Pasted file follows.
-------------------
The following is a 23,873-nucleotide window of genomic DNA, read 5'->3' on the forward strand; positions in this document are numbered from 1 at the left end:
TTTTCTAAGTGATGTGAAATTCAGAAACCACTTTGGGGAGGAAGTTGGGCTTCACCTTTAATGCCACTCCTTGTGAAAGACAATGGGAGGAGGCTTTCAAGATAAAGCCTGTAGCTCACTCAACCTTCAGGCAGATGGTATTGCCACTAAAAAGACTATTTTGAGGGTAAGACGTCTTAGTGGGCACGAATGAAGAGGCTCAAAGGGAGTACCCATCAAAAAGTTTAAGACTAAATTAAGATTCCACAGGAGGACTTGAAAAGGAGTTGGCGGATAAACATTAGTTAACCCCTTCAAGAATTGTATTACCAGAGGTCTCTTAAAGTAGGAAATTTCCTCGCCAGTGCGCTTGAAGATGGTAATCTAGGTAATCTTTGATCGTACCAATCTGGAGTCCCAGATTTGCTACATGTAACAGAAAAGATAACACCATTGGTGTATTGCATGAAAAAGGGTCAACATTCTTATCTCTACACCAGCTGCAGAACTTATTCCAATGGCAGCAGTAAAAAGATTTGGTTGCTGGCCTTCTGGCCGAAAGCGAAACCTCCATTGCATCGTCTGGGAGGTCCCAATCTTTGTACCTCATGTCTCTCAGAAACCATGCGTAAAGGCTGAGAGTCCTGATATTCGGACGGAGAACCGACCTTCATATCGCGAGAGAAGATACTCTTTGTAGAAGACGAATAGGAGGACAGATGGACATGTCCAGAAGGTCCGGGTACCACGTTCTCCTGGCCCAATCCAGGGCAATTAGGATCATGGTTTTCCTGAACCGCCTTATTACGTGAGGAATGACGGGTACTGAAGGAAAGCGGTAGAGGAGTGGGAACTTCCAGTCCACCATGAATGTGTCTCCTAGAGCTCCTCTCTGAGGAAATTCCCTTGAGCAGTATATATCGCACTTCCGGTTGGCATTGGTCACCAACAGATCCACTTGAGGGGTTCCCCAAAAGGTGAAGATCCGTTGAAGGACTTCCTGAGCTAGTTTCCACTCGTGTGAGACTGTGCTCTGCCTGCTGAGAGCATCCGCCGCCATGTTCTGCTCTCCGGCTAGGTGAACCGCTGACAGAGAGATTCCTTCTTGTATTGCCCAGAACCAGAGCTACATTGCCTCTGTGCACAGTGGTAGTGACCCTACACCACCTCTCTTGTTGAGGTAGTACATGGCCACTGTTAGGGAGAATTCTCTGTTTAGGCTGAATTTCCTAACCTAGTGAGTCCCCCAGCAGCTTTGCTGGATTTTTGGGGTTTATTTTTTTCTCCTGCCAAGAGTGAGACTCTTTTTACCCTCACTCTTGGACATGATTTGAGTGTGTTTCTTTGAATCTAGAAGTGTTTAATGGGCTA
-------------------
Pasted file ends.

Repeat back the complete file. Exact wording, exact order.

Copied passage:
The following is a 23,873-nucleotide window of genomic DNA, read 5'->3' on the forward strand; positions in this document are numbered from 1 at the left end:
TTTTCTAAGTGATGTGAAATTCAGAAACCACTTTGGGGAGGAAGTTGGGCTTCACCTTTAATGCCACTCCTTGTGAAAGACAATGGGAGGAGGCTTTCAAGATAAAGCCTGTAGCTCACTCAACCTTCAGGCAGATGGTATTGCCACTAAAAAGACTATTTTGAGGGTAAGACGTCTTAGTGGGCACGAATGAAGAGGCTCAAAGGGAGTACCCATCAAAAAGTTTAAGACTAAATTAAGATTCCACAGGAGGACTTGAAAAGGAGTTGGCGGATAAACATTAGTTAACCCCTTCAAGAATTGTATTACCAGAGGTCTCTTAAAGTAGGAAATTTCCTCGCCAGTGCGCTTGAAGATGGTAATCTAGGTAATCTTTGATCGTACCAATCTGGAGTCCCAGATTTGCTACATGTAACAGAAAAGATAACACCATTGGTGTATTGCATGAAAAAGGGTCAACATTCTTATCTCTACACCAGCTGCAGAACTTATTCCAATGGCAGCAGTAAAAAGATTTGGTTGCTGGCCTTCTGGCCGAAAGCGAAACCTCCATTGCATCGTCTGGGAGGTCCCAATCTTTGTACCTCATGTCTCTCAGAAACCATGCGTAAAGGCTGAGAGTCCTGATATTCGGACGGAGAACCGACCTTCATATCGCGAGAGAAGATACTCTTTGTAGAAGACGAATAGGAGGACAGATGGACATGTCCAGAAGGTCCGGGTACCACGTTCTCCTGGCCCAATCCAGGGCAATTAGGATCATGGTTTTCCTGAACCGCCTTATTACGTGAGGAATGACGGGTACTGAAGGAAAGCGGTAGAGGAGTGGGAACTTCCAGTCCACCATGAATGTGTCTCCTAGAGCTCCTCTCTGAGGAAATTCCCTTGAGCAGTATATATCGCACTTCCGGTTGGCATTGGTCACCAACAGATCCACTTGAGGGGTTCCCCAAAAGGTGAAGATCCGTTGAAGGACTTCCTGAGCTAGTTTCCACTCGTGTGAGACTGTGCTCTGCCTGCTGAGAGCATCCGCCGCCATGTTCTGCTCTCCGGCTAGGTGAACCGCTGACAGAGAGATTCCTTCTTGTATTGCCCAGAACCAGAGCTACATTGCCTCTGTGCACAGTGGTAGTGACCCTACACCACCTCTCTTGTTGAGGTAGTACATGGCCACTGTTAGGGAGAATTCTCTGTTTAGGCTGAATTTCCTAACCTAGTGAGTCCCCCAGCAGCTTTGCTGGATTTTTGGGGTTTATTTTTTTCTCCTGCCAAGAGTGAGACTCTTTTTACCCTCACTCTTGGACATGATTTGAGTGTGTTTCTTTGAATCTAGAAGTGTTTAATGGGCTA